Penn State Altoona surpasses $100,000 THON goal
Monday, February 18, 2013 - 2818 hits
Penn State students have more than twelve million reasons to celebrate this week as their fundraising efforts to fight pediatric cancer have paid off in a big way. A record total of $12,374,034.46 was revealed during the February 17 culmination of THON, the 46-hour no-sitting, no-sleeping dance marathon.
Penn State Altoona was responsible for more than $100,000 of that, breaking its own goal, being the first commonwealth campus ever to raise that sum, and raising the most of all the commonwealth campuses. About seventy students on various committees have spent the last year working hard for every penny by securing individual donations, holding fundraising events, and canning. "We worked so hard for this," says Liz Ducker, an executive chair of Altoona's THON committee. "We were all blown away, there really are no words. I'm still shaking from the emotion. And the growing support we are getting from Penn State Altoona's faculty, staff, and community is such a great feeling."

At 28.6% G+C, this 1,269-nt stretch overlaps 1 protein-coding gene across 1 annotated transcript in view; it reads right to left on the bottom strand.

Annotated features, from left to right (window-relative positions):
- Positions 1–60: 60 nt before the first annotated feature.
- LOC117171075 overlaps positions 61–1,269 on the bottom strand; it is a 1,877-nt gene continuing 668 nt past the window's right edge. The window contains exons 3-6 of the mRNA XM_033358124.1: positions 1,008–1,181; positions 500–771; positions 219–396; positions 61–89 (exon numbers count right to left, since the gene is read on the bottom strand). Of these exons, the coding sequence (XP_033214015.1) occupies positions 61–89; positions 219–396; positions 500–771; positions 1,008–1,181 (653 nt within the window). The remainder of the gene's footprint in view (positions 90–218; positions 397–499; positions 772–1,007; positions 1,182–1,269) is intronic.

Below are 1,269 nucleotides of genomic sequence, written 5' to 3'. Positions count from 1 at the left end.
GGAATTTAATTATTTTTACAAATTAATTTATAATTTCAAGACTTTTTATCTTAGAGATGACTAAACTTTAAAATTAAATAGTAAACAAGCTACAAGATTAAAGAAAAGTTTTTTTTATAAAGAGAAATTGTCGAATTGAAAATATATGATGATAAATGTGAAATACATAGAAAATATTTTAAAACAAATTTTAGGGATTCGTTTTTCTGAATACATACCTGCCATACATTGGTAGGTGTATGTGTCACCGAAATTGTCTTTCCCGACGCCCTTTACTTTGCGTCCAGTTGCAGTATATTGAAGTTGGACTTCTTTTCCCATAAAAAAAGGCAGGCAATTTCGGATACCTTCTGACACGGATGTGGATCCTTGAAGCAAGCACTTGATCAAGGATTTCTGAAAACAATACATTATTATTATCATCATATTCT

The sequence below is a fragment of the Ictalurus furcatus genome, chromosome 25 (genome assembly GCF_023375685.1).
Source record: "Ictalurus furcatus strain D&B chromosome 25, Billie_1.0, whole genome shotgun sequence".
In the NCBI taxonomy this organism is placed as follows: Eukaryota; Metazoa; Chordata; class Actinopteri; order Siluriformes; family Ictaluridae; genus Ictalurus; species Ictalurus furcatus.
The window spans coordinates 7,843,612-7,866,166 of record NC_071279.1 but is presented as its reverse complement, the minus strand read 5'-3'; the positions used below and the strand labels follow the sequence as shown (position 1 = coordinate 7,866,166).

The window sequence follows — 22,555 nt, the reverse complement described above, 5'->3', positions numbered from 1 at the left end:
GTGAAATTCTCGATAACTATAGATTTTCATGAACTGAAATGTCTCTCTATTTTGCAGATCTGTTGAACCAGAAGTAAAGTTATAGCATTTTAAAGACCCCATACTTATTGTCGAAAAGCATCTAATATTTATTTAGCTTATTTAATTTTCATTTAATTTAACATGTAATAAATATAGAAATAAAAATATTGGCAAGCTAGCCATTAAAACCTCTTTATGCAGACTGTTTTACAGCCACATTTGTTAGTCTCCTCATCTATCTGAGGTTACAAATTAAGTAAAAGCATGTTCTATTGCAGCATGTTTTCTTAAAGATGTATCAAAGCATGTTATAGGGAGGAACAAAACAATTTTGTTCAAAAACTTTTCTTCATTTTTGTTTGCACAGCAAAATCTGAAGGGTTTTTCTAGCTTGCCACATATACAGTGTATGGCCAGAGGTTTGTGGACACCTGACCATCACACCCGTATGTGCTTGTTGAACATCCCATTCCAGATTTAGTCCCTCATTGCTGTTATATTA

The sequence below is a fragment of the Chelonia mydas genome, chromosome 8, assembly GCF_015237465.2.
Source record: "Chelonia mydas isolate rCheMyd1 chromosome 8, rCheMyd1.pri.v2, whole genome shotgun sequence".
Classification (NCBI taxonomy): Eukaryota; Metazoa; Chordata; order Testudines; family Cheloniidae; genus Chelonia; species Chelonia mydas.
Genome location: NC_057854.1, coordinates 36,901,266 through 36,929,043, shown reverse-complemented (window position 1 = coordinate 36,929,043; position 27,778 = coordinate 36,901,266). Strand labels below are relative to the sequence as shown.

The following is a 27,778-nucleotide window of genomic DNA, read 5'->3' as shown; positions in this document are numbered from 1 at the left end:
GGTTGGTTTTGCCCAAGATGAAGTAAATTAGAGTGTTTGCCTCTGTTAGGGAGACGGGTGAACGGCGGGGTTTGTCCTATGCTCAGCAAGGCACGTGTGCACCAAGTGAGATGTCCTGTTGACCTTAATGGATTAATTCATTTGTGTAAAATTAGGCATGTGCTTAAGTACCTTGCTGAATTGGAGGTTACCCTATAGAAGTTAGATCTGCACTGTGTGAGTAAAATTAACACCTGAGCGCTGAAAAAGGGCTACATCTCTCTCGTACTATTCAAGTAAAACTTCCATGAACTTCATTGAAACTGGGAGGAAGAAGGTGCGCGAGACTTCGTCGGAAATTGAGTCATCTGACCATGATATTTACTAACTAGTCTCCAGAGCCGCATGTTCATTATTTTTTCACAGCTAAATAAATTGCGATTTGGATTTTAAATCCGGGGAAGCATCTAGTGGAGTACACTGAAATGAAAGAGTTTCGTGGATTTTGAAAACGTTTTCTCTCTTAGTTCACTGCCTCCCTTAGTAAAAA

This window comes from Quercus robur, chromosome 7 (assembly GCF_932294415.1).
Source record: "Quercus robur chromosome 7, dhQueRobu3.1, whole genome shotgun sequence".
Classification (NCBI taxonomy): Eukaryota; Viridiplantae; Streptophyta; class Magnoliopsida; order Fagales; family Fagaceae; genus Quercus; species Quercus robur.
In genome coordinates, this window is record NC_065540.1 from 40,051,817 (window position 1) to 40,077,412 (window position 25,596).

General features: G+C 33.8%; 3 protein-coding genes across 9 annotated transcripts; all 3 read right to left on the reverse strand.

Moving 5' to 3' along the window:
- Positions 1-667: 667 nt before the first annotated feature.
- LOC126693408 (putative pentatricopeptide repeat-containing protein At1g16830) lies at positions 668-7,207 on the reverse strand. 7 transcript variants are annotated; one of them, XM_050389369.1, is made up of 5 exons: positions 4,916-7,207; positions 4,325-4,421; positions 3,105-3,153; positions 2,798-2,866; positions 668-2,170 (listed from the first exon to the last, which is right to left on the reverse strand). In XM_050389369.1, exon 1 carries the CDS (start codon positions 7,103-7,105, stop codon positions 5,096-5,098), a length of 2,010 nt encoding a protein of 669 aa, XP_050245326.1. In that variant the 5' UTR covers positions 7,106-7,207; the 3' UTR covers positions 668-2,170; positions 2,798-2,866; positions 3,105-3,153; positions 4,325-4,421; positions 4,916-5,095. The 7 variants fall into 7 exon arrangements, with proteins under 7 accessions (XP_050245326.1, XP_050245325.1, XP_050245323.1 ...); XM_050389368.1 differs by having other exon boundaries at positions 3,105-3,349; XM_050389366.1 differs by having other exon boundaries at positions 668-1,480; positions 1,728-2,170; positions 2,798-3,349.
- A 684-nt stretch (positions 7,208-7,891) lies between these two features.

Six students represented Penn State Altoona as dancers during THON: Katy Hartigan, Maddie Heckman, Rick Kopecky, Sara Neadle, Maura Petrulsky, and Kim Sterner. Says Neadle the day after, "After sleeping for about seventeen hours, I'm still exhausted, and I still think that this weekend was a dream. My legs and feet are in a lot of pain, and my voice is gone, but it was all 100 percent worth it. Dancing in THON 2013 was the greatest experience of my entire life, and I will cherish all of the memories I made this weekend." Adds Sterner, "There were so many incredible memories this weekend, and I am lucky to have been able to share them with the other five dancers of Altoona. I am so thankful for the huge support system this weekend and everyone who stuck by my side." Students are already talking about next year, inspired and excited to see if they can break this year's record.
THON is the largest student-run philanthropy in the world donating all proceeds to The Four Diamonds Fund, which in turn benefits the Hershey Medical Center and its young patients battling pediatric cancer.
Photo #3 courtesy of Onward State
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